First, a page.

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The Multistate Essay Exam (MEE) is the essay portion of the UBE, testing the applicant’s knowledge of 12 areas of substantive law through a series of six 30-minute essays. It is administered on the afternoon of the first day of the UBE in one three-hour session. Missouri and North Dakota became the first two jurisdictions to adopt the UBE, administering the first UBE in February 2011. By June 2020, over 67% of the jurisdictions in the United States had adopted the UBE. The list of UBE jurisdictions continues to grow, so always check the NCBE’s website for the most up-to-date list of UBE jurisdictions.


As a whole, the MEE section of the UBE is weighted as 30 percent of an examinee’s UBE score. That means that each MEE is worth 5 percent of your total UBE score. While the weight of the MEE section is set by the NCBE, it is up to each UBE jurisdiction to decide how it grades its examinee’s MEEs. Some states use a 6-point grading rubric for MEEs, whereas other states use a 10-point grading rubric. If your state uses a 6-point scale, you want to aim for at least a 4 on each MEE. If your state uses a 10-point scale, you want to aim for at least a 7 on each MEE.


Sometimes it is stressful to think about practicing enough essays to cover all the subjects that may be tested on the day of the exam as well as all the possible sub-topics that may be tested within each subject. We suggest that you do a combination of writing, outlining, and reading essays for each subject that is tested so that you practice your writing and outlining skills while maximizing your exposure to the “types” of essays tested within a subject.


And to make life a little bit easier for you, we have done specific breakdowns per subject on the sub-topics tested for each topic on the MEE.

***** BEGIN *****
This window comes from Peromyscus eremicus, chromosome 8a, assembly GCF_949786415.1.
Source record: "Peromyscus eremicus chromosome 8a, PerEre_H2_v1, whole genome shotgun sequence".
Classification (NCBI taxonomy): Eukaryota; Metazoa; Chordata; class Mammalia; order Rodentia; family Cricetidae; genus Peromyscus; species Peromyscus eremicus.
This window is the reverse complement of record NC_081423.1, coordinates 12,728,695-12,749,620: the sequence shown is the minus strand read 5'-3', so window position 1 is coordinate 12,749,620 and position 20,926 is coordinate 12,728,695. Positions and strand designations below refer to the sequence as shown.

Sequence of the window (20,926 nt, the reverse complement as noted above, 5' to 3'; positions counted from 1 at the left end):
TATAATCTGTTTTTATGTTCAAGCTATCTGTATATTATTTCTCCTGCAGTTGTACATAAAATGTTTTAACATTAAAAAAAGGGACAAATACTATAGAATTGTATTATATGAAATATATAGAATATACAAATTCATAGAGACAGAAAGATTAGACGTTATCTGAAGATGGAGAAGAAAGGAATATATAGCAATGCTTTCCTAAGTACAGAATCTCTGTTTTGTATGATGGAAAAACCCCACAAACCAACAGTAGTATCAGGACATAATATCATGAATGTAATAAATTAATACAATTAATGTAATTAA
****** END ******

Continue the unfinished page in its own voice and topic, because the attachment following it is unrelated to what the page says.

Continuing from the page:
Below in a list of all of the torts sub-topics tested on the Multistate Essay Examination between 2011-2020 along with the accompanying year.


  1. Intentional Torts
    • Battery (Feb 2011)
    • False Imprisonment (Feb 2012)
  2. Defenses to Intentional Torts
    • Consent (Feb 2011)
  3. Negligence (Feb 2012, July 2012, Feb 2015, July 2015, July 2016, July 2017, Feb 2019)
    1. Duty and Standards of Care
      1. Children (July 2015)
        1. Owners and Occupiers of Land
          • Trespassers
            • Attractive Nuisance (July 2015)
          • Licensees (July 2015)
          • Invitees (July 2012)
        2. General Duty to Act (July 2012)
    2. Statutory Standards
      • Negligence Per Se (Feb 2015)
      • Meeting statutory requirements (July 2017, Feb 2019)
    3. Negligent Infliction of Emotional Distress (Feb 2012)
    4. Eggshell Plaintiff (Feb 2011, July 2012)
    5. Defenses to Negligence
      • Contributory Negligence
        • Comparative Negligence (July 2015)
    6. Causation
      1. Proximate Cause (July 2013, July 2017, Feb 2019) G Res Ipsa Loquitor (Feb 2019)
  4. Products Liability
    1. Strict Liability (Feb 2011, July 2016)
  5. General Torts Principles
    1. Vicarious Liability (Feb 2011, Feb 2012, July 2013, Feb 2015, July 2017)
    2. Contribution and Indemnification (Feb 2015)
  6. Strict Liability
    1. Abnormally Dangerous Activities (July 2017)
  7. Damages
    1. Joint and Several Liability (Feb 2019)

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